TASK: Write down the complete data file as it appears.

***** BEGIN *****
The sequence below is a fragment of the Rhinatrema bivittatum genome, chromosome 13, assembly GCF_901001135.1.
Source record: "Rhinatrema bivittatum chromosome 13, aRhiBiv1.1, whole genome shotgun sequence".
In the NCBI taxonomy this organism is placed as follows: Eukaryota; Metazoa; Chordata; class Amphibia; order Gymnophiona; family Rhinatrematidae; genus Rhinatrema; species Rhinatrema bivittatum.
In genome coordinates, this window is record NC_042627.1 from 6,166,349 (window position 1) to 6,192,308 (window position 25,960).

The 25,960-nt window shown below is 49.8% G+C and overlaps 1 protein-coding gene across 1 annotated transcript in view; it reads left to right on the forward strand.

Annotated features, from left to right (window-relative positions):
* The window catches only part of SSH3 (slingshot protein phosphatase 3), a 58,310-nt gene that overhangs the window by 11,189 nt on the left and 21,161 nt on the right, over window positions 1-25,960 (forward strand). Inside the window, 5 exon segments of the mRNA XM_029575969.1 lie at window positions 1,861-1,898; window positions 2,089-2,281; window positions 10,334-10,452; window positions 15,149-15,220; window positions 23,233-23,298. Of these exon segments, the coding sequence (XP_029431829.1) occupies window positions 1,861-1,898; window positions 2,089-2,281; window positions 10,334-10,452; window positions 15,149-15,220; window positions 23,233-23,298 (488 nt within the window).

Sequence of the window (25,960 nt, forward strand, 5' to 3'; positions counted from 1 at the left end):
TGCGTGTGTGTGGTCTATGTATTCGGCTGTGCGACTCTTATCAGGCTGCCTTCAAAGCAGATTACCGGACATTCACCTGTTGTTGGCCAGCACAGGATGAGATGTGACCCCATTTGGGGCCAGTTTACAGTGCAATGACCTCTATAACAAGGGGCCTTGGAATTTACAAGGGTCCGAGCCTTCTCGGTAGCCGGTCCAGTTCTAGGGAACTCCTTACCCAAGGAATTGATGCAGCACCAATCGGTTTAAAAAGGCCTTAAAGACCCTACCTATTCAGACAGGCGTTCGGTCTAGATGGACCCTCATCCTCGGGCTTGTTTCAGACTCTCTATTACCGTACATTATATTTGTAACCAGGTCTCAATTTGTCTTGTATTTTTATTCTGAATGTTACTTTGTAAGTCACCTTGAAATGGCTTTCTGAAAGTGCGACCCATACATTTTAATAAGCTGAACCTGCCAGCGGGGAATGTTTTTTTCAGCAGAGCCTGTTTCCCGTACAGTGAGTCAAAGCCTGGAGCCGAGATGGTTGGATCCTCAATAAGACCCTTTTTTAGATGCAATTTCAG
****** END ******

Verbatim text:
The sequence below is a fragment of the Rhinatrema bivittatum genome, chromosome 13, assembly GCF_901001135.1.
Source record: "Rhinatrema bivittatum chromosome 13, aRhiBiv1.1, whole genome shotgun sequence".
In the NCBI taxonomy this organism is placed as follows: Eukaryota; Metazoa; Chordata; class Amphibia; order Gymnophiona; family Rhinatrematidae; genus Rhinatrema; species Rhinatrema bivittatum.
In genome coordinates, this window is record NC_042627.1 from 6,166,349 (window position 1) to 6,192,308 (window position 25,960).

The 25,960-nt window shown below is 49.8% G+C and overlaps 1 protein-coding gene across 1 annotated transcript in view; it reads left to right on the forward strand.

Annotated features, from left to right (window-relative positions):
* The window catches only part of SSH3 (slingshot protein phosphatase 3), a 58,310-nt gene that overhangs the window by 11,189 nt on the left and 21,161 nt on the right, over window positions 1-25,960 (forward strand). Inside the window, 5 exon segments of the mRNA XM_029575969.1 lie at window positions 1,861-1,898; window positions 2,089-2,281; window positions 10,334-10,452; window positions 15,149-15,220; window positions 23,233-23,298. Of these exon segments, the coding sequence (XP_029431829.1) occupies window positions 1,861-1,898; window positions 2,089-2,281; window positions 10,334-10,452; window positions 15,149-15,220; window positions 23,233-23,298 (488 nt within the window).

Sequence of the window (25,960 nt, forward strand, 5' to 3'; positions counted from 1 at the left end):
TGCGTGTGTGTGGTCTATGTATTCGGCTGTGCGACTCTTATCAGGCTGCCTTCAAAGCAGATTACCGGACATTCACCTGTTGTTGGCCAGCACAGGATGAGATGTGACCCCATTTGGGGCCAGTTTACAGTGCAATGACCTCTATAACAAGGGGCCTTGGAATTTACAAGGGTCCGAGCCTTCTCGGTAGCCGGTCCAGTTCTAGGGAACTCCTTACCCAAGGAATTGATGCAGCACCAATCGGTTTAAAAAGGCCTTAAAGACCCTACCTATTCAGACAGGCGTTCGGTCTAGATGGACCCTCATCCTCGGGCTTGTTTCAGACTCTCTATTACCGTACATTATATTTGTAACCAGGTCTCAATTTGTCTTGTATTTTTATTCTGAATGTTACTTTGTAAGTCACCTTGAAATGGCTTTCTGAAAGTGCGACCCATACATTTTAATAAGCTGAACCTGCCAGCGGGGAATGTTTTTTTCAGCAGAGCCTGTTTCCCGTACAGTGAGTCAAAGCCTGGAGCCGAGATGGTTGGATCCTCAATAAGACCCTTTTTTAGATGCAATTTCAG